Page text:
Dr. Conlon is the CEO of Nuchido, a new company that is set to launch later this year and was encouraged in part by four recent breakthroughs in biogerontology, which each showed rejuvenation in mammals [1–9]. These studies, which were all published in leading peer-reviewed scientific journals, showed that rejuvenation of aged animals was possible via different mechanisms of action.

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May 2, 2018

Experimental Lung Treatment Could Make Breathing Easier

Posted by in category: innovation

An engineer in California has an invention that she hopes will someday help people with damaged lungs breathe easier.

Stanford University’s Annelise Baron has developed a synthetic version of something called lung surfactant. Lung surfactant coats the tiny air sacs in the lung. Without it, every breath would be a struggle, like blowing up millions of little balloons. With surfactant, breathing is as easy as blowing soap bubbles.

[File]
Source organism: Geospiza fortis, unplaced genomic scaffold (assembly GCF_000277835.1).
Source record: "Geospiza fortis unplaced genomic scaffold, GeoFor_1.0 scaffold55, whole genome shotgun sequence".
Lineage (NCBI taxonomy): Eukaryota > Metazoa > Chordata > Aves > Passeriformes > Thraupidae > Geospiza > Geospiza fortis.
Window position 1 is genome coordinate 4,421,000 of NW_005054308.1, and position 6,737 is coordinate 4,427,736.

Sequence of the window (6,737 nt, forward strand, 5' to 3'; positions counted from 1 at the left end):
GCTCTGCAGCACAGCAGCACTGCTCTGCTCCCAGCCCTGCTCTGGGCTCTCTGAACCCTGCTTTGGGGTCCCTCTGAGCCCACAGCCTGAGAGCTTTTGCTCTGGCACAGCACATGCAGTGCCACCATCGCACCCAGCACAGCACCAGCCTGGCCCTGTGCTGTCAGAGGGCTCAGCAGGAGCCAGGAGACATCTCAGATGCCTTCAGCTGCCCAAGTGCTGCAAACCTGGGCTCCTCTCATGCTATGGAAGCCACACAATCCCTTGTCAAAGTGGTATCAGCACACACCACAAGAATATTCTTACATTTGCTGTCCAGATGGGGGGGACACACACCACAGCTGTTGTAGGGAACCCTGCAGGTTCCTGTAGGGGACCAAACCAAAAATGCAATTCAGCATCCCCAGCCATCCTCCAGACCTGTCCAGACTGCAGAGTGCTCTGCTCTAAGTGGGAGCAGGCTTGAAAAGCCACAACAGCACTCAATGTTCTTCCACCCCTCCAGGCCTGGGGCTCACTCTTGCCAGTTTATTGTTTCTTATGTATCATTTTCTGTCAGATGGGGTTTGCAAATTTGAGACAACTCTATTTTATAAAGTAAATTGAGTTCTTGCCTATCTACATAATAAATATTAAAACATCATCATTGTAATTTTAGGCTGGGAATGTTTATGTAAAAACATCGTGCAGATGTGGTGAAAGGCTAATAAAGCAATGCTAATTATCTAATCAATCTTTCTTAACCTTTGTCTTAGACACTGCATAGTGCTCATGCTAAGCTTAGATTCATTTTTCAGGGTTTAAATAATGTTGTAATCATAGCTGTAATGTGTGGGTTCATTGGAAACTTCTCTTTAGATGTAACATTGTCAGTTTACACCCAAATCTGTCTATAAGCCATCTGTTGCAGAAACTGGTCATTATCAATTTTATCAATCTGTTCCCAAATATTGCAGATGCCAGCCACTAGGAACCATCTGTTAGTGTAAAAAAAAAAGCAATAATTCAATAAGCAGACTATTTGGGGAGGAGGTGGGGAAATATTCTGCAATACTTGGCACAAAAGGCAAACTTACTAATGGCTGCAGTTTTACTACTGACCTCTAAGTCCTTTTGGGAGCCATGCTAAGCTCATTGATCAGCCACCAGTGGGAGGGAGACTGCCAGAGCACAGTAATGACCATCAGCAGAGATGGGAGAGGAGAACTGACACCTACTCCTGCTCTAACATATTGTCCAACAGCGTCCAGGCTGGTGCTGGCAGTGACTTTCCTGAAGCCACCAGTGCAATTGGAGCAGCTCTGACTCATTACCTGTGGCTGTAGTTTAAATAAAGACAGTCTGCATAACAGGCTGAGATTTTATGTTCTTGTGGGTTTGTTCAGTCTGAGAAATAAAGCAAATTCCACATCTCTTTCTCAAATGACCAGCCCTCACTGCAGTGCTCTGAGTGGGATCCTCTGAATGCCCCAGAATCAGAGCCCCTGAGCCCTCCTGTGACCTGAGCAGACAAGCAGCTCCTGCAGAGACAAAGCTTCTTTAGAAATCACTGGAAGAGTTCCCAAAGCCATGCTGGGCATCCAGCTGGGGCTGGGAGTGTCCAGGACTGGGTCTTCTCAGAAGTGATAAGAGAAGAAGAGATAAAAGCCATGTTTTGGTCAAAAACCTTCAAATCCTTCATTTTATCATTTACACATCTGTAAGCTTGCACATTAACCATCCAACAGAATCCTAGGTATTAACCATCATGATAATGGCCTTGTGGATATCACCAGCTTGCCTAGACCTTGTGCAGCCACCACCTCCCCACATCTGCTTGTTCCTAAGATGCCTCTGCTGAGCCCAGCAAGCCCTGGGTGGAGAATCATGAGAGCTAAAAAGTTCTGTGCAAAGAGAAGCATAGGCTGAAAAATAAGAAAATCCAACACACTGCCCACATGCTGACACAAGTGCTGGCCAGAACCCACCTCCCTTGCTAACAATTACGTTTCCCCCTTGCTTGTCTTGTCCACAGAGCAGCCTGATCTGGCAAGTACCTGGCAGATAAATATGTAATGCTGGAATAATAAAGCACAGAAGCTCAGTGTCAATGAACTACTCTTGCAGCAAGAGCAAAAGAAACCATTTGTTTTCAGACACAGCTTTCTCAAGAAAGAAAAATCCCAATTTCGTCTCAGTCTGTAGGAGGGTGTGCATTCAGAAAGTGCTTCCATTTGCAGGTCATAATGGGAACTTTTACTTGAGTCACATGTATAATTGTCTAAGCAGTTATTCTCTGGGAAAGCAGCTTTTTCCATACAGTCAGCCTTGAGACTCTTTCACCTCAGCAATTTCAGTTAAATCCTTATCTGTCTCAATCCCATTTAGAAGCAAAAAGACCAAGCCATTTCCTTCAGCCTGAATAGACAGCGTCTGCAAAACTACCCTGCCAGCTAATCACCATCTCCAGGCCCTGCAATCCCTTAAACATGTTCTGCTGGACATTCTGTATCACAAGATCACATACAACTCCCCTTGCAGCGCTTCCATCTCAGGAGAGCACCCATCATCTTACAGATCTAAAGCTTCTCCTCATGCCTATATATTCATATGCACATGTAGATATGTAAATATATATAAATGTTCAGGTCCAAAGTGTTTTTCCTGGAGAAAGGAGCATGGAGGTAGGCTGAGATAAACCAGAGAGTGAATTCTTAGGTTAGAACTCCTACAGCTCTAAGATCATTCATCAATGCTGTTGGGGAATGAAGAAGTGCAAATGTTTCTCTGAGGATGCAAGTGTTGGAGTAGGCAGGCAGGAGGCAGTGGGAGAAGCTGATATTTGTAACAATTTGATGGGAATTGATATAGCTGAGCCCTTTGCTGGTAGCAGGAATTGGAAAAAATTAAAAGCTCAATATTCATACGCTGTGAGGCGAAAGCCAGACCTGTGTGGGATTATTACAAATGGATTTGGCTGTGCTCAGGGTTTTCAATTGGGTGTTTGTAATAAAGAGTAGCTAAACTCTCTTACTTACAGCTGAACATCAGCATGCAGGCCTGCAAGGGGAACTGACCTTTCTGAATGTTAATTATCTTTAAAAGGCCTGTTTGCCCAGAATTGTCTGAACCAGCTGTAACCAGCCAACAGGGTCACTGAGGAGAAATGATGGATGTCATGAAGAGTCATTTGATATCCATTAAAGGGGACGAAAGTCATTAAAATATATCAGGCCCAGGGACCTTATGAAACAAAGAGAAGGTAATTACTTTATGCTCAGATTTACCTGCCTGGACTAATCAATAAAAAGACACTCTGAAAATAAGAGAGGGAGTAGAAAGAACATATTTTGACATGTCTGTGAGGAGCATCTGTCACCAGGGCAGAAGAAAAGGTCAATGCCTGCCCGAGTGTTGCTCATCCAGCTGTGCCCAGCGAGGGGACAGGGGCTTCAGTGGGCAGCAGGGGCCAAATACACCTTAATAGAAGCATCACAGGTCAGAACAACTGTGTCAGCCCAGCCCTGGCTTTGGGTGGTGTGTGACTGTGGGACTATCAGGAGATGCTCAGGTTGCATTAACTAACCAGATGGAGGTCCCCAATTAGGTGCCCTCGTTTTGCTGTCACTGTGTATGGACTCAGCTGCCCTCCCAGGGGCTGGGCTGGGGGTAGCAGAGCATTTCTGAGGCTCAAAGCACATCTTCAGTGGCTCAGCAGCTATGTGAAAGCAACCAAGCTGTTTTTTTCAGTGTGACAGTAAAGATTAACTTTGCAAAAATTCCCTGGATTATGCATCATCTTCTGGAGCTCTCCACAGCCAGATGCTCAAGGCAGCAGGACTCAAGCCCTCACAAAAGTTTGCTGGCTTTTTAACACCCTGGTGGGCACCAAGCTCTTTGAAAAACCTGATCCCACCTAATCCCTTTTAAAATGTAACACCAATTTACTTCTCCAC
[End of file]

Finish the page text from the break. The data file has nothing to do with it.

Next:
Scientists inferred the existence of lung surfactant in the 1950s, and then Dr. Mary Ellen Avery showed that premature infants were unable to make surfactant, explaining the often fatal respiratory distress syndrome they suffered from.

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Apr 30, 2018

Blue Origin Is Testing Reusable Rockets. Here’s Why You Rarely See Them

Posted by in categories: innovation, space travel

Rough translation: Blue Origin doesn’t give a damn about SpaceX’s media circus. It’s not trying to outdo competitors with each subsequent project — the company is working on just two rockets (New Shepard and New Glenn) with hopes to launch a manned flight before the end of 2018. Blue Origin is worrying about Blue Origin. That’s it.